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How the 'New Woman' Blazed a Trail of Empowerment

The "New Woman" was first referred to in the literature and journalism of the late 19th Century. Free spirited and well-educated, she challenged patriarchal conventions of womanhood and sought to make her own way in the world. The global spread of this feminist ideal in the early decades of the 20th Century coincided with a dramatic expansion in the medium of photography, and many women found the camera to be a means of independence as they sought to radically redefine their position in society. Lightweight, easy to use cameras made them accessible to the masses while improved technology allowed for high-quality reproduction in the burgeoning print media. The tumultuous period from the 1920s to the 1950s – which saw war, economic depression and the rise of Fascism – proved to be rife with opportunity for women to bring their own perspectives to fashion and commercial work, studio portraiture, artistic experimentation and photojournalism, with many women smashing not only gender but racial and class barriers in the process.

Isle Bing was one of the greatest talents of the era. "She really did exemplify the New Woman photographer in terms of her life and career," explains Mia Fineman, who organised the presentation of The New Woman Behind the Camera at the Met in New York. Brought up in an affluent Jewish family in Frankfurt, Bing abandoned a promising academic career to take up photography. Moving to Paris where she mingled with other artists, "she became known as the Queen of the Leica because she was so talented at street photography," Fineman tells BBC Culture. Her work spanned Surrealist experimentation to fashion photography, and both her pride in her career and compositional talent is evident in Self Portrait With Leica, in which her face, largely obscured by the camera, is revealed in profile in a mirror to her side.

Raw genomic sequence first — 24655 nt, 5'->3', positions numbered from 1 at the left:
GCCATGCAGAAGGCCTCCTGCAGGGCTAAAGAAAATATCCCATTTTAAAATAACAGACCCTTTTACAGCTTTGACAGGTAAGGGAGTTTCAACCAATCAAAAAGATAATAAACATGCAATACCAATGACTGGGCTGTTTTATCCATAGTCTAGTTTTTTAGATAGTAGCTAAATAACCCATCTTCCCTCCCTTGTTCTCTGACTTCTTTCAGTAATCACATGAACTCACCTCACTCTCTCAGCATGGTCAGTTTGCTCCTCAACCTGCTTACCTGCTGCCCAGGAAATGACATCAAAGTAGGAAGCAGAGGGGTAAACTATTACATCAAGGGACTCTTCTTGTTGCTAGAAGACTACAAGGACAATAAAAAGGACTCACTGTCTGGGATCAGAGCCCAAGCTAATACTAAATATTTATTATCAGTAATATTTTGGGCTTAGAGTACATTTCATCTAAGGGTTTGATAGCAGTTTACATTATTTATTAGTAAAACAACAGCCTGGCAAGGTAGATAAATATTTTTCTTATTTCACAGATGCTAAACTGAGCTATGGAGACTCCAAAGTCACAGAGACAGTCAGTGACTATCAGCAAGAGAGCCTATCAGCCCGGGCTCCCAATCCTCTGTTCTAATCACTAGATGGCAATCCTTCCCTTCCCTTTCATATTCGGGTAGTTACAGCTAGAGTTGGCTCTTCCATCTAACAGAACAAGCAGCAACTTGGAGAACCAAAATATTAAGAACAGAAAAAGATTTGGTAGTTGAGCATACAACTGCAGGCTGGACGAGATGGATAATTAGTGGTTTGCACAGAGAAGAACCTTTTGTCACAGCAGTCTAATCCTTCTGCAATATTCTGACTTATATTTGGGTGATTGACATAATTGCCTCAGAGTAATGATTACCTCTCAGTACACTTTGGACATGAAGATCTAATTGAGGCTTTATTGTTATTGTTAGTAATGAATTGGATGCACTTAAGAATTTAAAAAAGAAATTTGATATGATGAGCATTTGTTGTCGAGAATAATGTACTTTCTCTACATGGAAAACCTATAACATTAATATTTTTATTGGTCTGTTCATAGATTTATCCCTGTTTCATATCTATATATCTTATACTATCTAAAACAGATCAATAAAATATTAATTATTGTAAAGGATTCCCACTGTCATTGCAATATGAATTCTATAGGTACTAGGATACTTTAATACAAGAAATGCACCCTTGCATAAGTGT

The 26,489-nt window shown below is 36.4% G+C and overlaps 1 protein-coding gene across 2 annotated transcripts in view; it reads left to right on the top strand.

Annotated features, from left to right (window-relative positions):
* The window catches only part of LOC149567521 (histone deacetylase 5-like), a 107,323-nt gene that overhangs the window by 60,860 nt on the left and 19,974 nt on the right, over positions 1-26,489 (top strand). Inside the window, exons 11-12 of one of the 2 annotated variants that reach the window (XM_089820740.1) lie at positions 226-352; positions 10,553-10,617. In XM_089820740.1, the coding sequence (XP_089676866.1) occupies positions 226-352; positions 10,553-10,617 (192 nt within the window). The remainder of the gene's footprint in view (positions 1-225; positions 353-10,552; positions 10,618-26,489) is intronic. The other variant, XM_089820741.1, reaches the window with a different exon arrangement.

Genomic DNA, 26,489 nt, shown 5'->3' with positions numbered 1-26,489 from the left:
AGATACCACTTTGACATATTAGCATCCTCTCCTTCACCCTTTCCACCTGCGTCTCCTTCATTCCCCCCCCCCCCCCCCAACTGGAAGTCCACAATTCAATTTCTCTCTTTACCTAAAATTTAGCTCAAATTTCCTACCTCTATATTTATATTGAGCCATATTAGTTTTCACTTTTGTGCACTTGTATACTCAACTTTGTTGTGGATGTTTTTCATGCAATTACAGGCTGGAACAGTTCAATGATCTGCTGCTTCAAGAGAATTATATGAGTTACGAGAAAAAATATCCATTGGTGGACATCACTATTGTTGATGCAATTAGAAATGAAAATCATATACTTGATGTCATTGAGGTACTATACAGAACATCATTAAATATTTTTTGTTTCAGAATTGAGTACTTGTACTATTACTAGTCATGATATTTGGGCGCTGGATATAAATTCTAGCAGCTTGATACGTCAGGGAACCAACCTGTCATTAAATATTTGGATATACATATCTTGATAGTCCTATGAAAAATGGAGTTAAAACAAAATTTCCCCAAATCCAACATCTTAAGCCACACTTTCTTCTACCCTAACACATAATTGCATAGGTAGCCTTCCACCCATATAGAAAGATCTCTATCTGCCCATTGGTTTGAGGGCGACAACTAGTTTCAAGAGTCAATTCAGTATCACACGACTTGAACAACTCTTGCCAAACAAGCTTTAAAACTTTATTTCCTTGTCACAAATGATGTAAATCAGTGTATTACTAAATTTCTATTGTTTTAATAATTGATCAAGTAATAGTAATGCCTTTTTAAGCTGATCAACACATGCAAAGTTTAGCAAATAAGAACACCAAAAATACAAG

Germany and Austria offered access to photographic training denied women in most other European countries, and young middle-class women – many of them from liberal Jewish families like Bing's  – were attracted to the potential for economic freedom and creative challenge. Interwar Berlin with its thriving fashion industry and the largest, most modern print media in Europe proved particularly fertile ground for female photographers  to flourish. "The rise of fashion magazines in the 1920s provided an unprecedented opportunity for women to embrace photography as a career," says Fineman. Images within these magazines and portraiture in general were also "tremendously important in creating and popularising the idea of the New Woman," she says.

Madame d'Ora's portrait of the painter and illustrator Mariette Pachhofer has become a particularly iconic image of the androgynous and sexually liberated New Woman. Dressed in masculine trench coat, breeches and tightly laced knee-high boots, the subject gazes insouciantly up at the lens from underneath a Fedora. The Viennese-born d'Ora had been a pioneer in the field even before World War One, and her unique approach to fashion photography – which focused on dramatic lighting, minimal settings and heavy retouching – saw her gain an international reputation that few could rival.  

The Nazi rise to power forced many Jewish photographers to flee, curtailing promising careers. After a period in a concentration camp, Bing manged to escape to New York but struggled to get a foothold there and abandoned her career. D'Ora was more fortunate. Having survived the war in hiding in the South of France, she was able to remain a major presence in the fashion press until the 1950s.

Read entire article at BBC